To support the industry and stakeholders in the use of consistent terminology, Ipieca, IOGP, GIE and MARCOGAZ prepared this methane emissions glossary covering the whole natural gas value chain.

Intended for policymakers and regulators working on methane regulation in Europe, this glossary will be updated to reflect new legislation and technologies.

All | # A B C D E F G H I J K L M N O P Q R S T U V W X Y Z
There are currently 6 names in this directory beginning with the letter I.

Listing and compiling all emission sources from a system based on known, designed emission sources, and surveying for unintended or undesired emissions. (This is also synonymous with ‘detection’ in some circumstances.) [14]
(Note – This information will be part of the inventory)

Unexpected occurrence, which could lead to an emergency situation. [4]

Incident emission
Methane emissions from an incident/event. [12]

Incomplete combustion emissions
Unburned methane in the exhaust gases from natural gas combustion devices, such as turbines, engines, boilers or flares. [12]
(Note – Sometimes incomplete combustion is also called methane slip)

Infrared (IR) camera
Optical device (camera) equipped with infrared sensors for detecting gases that have infrared absorption bands within the band-pass filter installed in the device. Includes Optical Gas Imaging (OGI) and forward-looking IR cameras. (Note - Hydrocarbon emissions absorb infrared (IR) light at a certain wavelength and an IR camera uses this characteristic to detect the presence of hydrocarbon gas emissions from equipment at an oil and gas facility. The IR camera operator scans the leak area in real time (user selectable for cold/hot temperature environments). This scanned area is viewed as a live, image such that the gas plumes are visible on the camera display due to their absorption of the IR light. IR camera is also an optical gas imaging (OGI) technology.)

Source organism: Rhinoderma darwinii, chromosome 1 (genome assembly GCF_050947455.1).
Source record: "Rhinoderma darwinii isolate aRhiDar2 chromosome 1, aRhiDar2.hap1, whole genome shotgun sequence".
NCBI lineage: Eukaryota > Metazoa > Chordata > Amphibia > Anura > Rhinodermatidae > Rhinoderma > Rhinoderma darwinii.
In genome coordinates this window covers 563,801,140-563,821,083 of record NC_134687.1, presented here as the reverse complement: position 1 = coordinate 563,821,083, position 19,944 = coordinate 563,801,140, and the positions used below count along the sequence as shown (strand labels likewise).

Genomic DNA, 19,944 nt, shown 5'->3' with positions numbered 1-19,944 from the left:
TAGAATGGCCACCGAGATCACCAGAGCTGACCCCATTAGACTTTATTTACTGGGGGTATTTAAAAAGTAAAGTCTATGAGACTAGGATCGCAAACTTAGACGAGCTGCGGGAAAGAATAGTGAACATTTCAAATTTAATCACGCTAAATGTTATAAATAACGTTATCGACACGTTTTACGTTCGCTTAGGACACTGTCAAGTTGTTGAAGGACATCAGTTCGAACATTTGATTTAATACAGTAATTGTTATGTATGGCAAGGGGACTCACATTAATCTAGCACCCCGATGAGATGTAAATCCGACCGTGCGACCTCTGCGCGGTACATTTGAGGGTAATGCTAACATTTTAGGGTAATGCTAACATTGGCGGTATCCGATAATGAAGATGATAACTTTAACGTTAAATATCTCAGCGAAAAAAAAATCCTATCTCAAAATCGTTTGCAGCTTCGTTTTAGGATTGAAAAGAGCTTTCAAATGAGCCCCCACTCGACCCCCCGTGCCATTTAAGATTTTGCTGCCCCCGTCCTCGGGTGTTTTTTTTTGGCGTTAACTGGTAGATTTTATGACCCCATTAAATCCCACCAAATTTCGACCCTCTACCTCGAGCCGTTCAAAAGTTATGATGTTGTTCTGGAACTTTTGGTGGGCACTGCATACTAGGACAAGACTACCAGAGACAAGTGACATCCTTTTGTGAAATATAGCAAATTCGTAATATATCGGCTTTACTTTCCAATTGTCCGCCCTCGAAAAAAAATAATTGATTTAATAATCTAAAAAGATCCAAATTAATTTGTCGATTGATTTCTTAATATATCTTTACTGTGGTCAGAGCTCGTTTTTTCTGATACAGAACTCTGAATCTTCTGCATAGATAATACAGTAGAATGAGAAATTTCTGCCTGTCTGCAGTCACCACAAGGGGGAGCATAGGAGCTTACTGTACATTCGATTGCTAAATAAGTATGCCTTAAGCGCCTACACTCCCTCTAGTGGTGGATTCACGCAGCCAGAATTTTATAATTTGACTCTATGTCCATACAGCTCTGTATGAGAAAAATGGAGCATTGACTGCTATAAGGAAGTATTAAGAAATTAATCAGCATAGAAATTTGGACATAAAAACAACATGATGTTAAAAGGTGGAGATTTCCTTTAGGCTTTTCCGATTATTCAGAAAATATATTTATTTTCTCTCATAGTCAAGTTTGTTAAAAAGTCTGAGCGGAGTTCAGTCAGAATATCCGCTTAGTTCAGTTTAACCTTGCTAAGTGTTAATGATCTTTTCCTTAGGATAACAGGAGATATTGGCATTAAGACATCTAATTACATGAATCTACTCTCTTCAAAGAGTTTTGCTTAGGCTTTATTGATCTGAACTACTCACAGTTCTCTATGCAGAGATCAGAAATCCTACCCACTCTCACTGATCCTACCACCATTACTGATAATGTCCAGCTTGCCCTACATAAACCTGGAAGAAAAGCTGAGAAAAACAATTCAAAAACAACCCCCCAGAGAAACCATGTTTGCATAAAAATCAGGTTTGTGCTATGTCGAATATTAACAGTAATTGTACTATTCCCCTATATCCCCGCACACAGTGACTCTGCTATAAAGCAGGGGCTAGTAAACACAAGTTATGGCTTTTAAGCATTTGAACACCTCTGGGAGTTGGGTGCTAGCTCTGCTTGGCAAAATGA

A record of all known sources of emissions and emission rates. An inventory provides a summary of emissions over a given period of time. [14]
(Note – Inventory includes information gathered during the identification, detection, measurement, quantification and repairs of methane emissions).


[1] Directive 2009/73/EC of the European Parliament and of the Council of 13 July 2009

[2] EN-12186 – Gas infrastructure – Gas pressure regulating stations for transmission and distribution – Functional requirements

[3] EN-12327 – Gas infrastructure – Pressure testing, commissioning and decommissioning procedures – Functional requirements

[4] EN-12583 – Gas Infrastructure – Compressor stations – Functional requirements

[5] EN-15446 – Fugitive and diffuse emissions of common concern to industry sectors – Measurement of fugitive emission of vapours generating equipment and piping leaks

[6] GIE & MARCOGAZ Report “Potential ways the gas industry can contribute to the reduction of methane emissions”

[7] IPIECA/API/IOGP (2020). Oil and gas industry guidance on voluntary sustainability reporting

[8] IPIECA Methane Glossary

[9] ISO 14532 – Natural gas — Vocabulary

[10] JCGM-100 – Evaluation of measurement data – Guide to the expression of uncertainty in measurement. s.l.: Committee for Guides in Metrology (JCGM/WG 1), 2008

[11] MARCOGAZ – Assessment of methane emissions for gas Transmission and Distribution system operators, 2019 Assessment+of+methane+emissions+for+gas+Transmission+and+Distribution+system+ operator.pdf?t=1602849054

[12] MARCOGAZ – Guidance for using the MARCOGAZ methane emissions reporting template – DSO, TSO, LNG receiving terminals and UGS

[13] MGP Reducing methane emissions: Equipment leaks

[14] MGP Reducing methane emissions: Identification, detection, measurement and quantification

[15] MGP Reducing methane emissions: Transmission, storage, LNG terminals and distribution

[16] Oil and Gas Methane Partnership Technical Guidance Documents

[17] Regulation (EC) No 715/2009 of the European Parliament and of the Council of 13 July 2009

[18] US EPA – ‘Method 21: Determination of volatile organic compound leaks’